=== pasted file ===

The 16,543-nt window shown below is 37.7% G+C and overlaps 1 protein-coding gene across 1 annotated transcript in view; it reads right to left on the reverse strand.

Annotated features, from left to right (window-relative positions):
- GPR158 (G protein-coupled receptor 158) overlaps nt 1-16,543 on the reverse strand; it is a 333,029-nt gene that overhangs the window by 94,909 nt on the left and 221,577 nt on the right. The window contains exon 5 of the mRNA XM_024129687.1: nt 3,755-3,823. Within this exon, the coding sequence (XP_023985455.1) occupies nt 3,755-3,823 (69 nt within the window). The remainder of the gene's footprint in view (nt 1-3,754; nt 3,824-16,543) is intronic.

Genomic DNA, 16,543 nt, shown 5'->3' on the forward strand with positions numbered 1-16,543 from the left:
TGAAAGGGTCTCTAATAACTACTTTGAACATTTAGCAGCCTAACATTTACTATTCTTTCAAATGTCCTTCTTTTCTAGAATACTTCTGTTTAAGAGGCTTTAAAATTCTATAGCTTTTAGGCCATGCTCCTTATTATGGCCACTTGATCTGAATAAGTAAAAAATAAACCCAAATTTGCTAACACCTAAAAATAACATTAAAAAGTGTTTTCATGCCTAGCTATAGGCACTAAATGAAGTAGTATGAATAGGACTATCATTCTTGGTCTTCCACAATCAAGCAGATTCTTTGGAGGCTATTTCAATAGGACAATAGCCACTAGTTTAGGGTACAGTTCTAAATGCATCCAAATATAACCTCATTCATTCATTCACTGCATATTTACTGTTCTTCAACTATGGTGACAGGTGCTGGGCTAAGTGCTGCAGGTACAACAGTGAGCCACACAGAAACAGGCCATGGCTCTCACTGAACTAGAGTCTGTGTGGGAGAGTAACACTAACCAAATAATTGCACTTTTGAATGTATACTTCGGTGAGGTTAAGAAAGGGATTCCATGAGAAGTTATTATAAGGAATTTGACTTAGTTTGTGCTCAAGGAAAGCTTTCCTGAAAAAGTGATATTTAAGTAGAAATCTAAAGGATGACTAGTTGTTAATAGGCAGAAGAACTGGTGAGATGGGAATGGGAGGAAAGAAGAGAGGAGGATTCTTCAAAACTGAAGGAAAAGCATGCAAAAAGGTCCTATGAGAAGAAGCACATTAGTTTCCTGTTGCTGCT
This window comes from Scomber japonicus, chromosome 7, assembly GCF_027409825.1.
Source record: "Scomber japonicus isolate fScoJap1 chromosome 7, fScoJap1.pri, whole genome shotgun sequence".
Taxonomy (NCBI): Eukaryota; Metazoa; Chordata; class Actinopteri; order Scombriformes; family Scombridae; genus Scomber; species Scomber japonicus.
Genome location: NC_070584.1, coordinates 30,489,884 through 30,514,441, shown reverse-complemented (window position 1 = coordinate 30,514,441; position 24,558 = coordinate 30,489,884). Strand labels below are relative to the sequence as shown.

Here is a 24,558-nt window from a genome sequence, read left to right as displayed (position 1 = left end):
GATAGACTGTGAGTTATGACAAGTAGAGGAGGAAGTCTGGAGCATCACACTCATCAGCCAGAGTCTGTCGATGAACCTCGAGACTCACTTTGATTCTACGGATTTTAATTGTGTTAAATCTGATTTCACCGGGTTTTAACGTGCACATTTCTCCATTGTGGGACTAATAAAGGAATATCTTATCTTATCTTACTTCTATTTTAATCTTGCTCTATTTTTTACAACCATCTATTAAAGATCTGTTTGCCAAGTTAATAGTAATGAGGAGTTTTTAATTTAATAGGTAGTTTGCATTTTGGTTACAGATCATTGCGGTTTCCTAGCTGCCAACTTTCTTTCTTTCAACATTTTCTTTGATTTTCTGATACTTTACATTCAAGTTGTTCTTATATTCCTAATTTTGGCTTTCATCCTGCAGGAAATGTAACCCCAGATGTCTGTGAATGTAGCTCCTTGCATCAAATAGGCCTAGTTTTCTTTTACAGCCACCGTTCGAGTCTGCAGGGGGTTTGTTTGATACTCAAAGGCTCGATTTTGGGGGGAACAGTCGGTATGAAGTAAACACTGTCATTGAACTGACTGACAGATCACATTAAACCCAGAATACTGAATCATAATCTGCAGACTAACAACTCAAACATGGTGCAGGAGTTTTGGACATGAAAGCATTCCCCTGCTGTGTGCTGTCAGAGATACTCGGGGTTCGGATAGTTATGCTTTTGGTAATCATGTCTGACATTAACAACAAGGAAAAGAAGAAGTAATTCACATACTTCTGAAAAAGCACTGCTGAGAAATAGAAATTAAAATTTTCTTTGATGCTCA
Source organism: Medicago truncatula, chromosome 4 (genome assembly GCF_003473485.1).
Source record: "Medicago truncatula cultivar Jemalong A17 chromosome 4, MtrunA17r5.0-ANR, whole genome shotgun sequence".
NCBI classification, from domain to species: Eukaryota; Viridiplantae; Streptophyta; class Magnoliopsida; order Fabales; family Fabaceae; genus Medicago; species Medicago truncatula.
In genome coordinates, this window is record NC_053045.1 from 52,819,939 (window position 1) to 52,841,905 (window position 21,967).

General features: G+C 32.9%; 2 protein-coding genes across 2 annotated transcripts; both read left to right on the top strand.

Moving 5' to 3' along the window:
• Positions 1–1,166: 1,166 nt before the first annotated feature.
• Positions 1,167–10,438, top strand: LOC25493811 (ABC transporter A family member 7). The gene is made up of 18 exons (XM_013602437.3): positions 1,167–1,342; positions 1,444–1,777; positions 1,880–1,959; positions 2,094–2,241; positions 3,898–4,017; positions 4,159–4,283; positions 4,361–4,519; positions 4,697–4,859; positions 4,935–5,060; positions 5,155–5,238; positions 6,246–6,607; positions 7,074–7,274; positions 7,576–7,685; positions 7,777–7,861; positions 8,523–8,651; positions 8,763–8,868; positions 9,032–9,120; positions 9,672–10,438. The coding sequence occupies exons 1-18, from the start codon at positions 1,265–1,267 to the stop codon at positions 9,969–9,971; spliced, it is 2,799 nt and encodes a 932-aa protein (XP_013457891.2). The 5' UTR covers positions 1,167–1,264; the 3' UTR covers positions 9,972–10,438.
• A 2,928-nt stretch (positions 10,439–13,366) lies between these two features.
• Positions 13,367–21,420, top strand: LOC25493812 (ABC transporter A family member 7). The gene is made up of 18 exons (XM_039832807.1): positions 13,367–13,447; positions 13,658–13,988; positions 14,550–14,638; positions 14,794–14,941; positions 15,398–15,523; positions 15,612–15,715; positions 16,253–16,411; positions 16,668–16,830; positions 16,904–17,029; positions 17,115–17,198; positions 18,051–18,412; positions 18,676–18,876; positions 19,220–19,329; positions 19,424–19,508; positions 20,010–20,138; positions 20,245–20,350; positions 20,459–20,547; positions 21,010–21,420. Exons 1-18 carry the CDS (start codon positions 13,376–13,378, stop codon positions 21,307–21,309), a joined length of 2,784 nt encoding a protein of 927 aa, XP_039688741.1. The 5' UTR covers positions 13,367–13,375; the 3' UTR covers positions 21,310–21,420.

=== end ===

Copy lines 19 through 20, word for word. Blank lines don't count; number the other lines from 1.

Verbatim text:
• Positions 1,167–10,438, top strand: LOC25493811 (ABC transporter A family member 7). The gene is made up of 18 exons (XM_013602437.3): positions 1,167–1,342; positions 1,444–1,777; positions 1,880–1,959; positions 2,094–2,241; positions 3,898–4,017; positions 4,159–4,283; positions 4,361–4,519; positions 4,697–4,859; positions 4,935–5,060; positions 5,155–5,238; positions 6,246–6,607; positions 7,074–7,274; positions 7,576–7,685; positions 7,777–7,861; positions 8,523–8,651; positions 8,763–8,868; positions 9,032–9,120; positions 9,672–10,438. The coding sequence occupies exons 1-18, from the start codon at positions 1,265–1,267 to the stop codon at positions 9,969–9,971; spliced, it is 2,799 nt and encodes a 932-aa protein (XP_013457891.2). The 5' UTR covers positions 1,167–1,264; the 3' UTR covers positions 9,972–10,438.
• A 2,928-nt stretch (positions 10,439–13,366) lies between these two features.